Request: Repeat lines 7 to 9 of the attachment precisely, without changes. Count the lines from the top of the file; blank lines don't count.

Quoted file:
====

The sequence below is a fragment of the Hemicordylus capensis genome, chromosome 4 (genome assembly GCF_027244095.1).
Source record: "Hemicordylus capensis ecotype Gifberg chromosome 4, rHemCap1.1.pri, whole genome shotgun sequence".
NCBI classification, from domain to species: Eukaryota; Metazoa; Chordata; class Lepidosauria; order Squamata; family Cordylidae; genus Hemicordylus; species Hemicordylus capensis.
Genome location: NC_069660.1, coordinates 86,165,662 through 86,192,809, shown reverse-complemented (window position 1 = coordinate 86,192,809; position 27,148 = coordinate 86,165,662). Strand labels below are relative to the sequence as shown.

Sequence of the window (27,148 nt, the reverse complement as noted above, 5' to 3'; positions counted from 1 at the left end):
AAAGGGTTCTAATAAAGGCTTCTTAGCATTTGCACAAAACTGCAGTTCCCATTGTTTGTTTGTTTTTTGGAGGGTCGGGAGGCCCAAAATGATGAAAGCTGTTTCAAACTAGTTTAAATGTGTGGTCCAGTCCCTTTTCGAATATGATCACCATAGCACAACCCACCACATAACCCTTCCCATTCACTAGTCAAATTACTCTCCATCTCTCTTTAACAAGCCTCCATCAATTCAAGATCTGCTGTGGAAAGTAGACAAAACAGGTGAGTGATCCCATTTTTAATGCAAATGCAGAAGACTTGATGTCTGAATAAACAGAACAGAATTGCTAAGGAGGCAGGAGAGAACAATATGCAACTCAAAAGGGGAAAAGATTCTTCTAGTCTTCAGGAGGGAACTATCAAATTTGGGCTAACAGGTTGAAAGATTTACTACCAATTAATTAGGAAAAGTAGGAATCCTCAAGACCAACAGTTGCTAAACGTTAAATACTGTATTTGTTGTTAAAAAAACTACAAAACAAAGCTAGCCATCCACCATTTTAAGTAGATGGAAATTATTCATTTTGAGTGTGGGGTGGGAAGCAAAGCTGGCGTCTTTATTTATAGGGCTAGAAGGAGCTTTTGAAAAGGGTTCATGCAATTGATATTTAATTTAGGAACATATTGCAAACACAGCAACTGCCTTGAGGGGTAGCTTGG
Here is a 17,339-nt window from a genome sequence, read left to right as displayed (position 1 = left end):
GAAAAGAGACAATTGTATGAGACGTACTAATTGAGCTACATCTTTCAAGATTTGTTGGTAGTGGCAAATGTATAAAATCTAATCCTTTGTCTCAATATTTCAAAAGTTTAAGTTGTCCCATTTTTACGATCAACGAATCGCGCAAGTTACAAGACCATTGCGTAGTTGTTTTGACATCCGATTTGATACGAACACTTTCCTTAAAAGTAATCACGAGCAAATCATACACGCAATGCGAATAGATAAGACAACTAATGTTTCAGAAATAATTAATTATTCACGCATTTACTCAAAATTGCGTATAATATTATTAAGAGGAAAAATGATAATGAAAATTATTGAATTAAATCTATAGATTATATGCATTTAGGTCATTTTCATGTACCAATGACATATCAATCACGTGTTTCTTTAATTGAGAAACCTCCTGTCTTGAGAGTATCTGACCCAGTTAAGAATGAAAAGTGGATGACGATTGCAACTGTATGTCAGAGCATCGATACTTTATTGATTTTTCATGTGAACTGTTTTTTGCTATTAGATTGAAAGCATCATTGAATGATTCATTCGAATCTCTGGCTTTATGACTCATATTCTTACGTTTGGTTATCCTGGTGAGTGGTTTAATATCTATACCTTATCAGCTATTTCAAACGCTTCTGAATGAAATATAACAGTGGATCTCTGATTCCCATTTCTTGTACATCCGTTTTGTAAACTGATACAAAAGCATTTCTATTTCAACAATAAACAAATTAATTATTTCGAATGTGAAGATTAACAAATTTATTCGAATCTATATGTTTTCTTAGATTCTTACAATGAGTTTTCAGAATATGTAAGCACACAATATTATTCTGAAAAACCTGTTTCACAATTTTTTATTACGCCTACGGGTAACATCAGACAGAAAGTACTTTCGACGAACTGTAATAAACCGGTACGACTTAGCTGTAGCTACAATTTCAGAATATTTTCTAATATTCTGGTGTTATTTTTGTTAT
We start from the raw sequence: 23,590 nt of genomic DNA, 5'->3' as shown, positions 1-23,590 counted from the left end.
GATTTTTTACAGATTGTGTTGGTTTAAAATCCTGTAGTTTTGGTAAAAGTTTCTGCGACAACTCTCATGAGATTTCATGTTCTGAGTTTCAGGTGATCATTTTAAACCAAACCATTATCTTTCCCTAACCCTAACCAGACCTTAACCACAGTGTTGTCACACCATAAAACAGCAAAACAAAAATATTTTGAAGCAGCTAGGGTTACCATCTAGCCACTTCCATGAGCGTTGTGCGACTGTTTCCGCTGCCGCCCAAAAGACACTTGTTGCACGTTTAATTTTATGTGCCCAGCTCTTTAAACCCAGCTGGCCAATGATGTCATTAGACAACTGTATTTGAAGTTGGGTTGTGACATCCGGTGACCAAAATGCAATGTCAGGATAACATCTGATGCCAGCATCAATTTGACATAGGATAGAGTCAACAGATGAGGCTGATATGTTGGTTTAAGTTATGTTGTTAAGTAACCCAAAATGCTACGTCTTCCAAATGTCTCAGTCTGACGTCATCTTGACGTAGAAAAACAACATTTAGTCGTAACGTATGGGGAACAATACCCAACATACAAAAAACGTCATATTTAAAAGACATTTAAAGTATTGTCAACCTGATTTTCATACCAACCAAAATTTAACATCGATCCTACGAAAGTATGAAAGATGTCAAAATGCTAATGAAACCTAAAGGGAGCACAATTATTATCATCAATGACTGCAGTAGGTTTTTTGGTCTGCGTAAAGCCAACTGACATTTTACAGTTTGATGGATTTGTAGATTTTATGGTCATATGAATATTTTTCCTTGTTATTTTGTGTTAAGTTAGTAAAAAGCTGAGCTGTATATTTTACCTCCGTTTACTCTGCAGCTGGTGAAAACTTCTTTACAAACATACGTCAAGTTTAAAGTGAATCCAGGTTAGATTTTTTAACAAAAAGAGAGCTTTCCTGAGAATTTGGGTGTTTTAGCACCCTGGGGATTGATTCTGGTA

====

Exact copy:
Here is a 17,339-nt window from a genome sequence, read left to right as displayed (position 1 = left end):
GAAAAGAGACAATTGTATGAGACGTACTAATTGAGCTACATCTTTCAAGATTTGTTGGTAGTGGCAAATGTATAAAATCTAATCCTTTGTCTCAATATTTCAAAAGTTTAAGTTGTCCCATTTTTACGATCAACGAATCGCGCAAGTTACAAGACCATTGCGTAGTTGTTTTGACATCCGATTTGATACGAACACTTTCCTTAAAAGTAATCACGAGCAAATCATACACGCAATGCGAATAGATAAGACAACTAATGTTTCAGAAATAATTAATTATTCACGCATTTACTCAAAATTGCGTATAATATTATTAAGAGGAAAAATGATAATGAAAATTATTGAATTAAATCTATAGATTATATGCATTTAGGTCATTTTCATGTACCAATGACATATCAATCACGTGTTTCTTTAATTGAGAAACCTCCTGTCTTGAGAGTATCTGACCCAGTTAAGAATGAAAAGTGGATGACGATTGCAACTGTATGTCAGAGCATCGATACTTTATTGATTTTTCATGTGAACTGTTTTTTGCTATTAGATTGAAAGCATCATTGAATGATTCATTCGAATCTCTGGCTTTATGACTCATATTCTTACGTTTGGTTATCCTGGTGAGTGGTTTAATATCTATACCTTATCAGCTATTTCAAACGCTTCTGAATGAAATATAACAGTGGATCTCTGATTCCCATTTCTTGTACATCCGTTTTGTAAACTGATACAAAAGCATTTCTATTTCAACAATAAACAAATTAATTATTTCGAATGTGAAGATTAACAAATTTATTCGAATCTATATGTTTTCTTAGATTCTTACAATGAGTTTTCAGAATATGTAAGCACACAATATTATTCTGAAAAACCTGTTTCACAATTTTTTATTACGCCTACGGGTAACATCAGACAGAAAGTACTTTCGACGAACTGTAATAAACCGGTACGACTTAGCTGTAGCTACAATTTCAGAATATTTTCTAATATTCTGGTGTTATTTTTGTTAT
We start from the raw sequence: 23,590 nt of genomic DNA, 5'->3' as shown, positions 1-23,590 counted from the left end.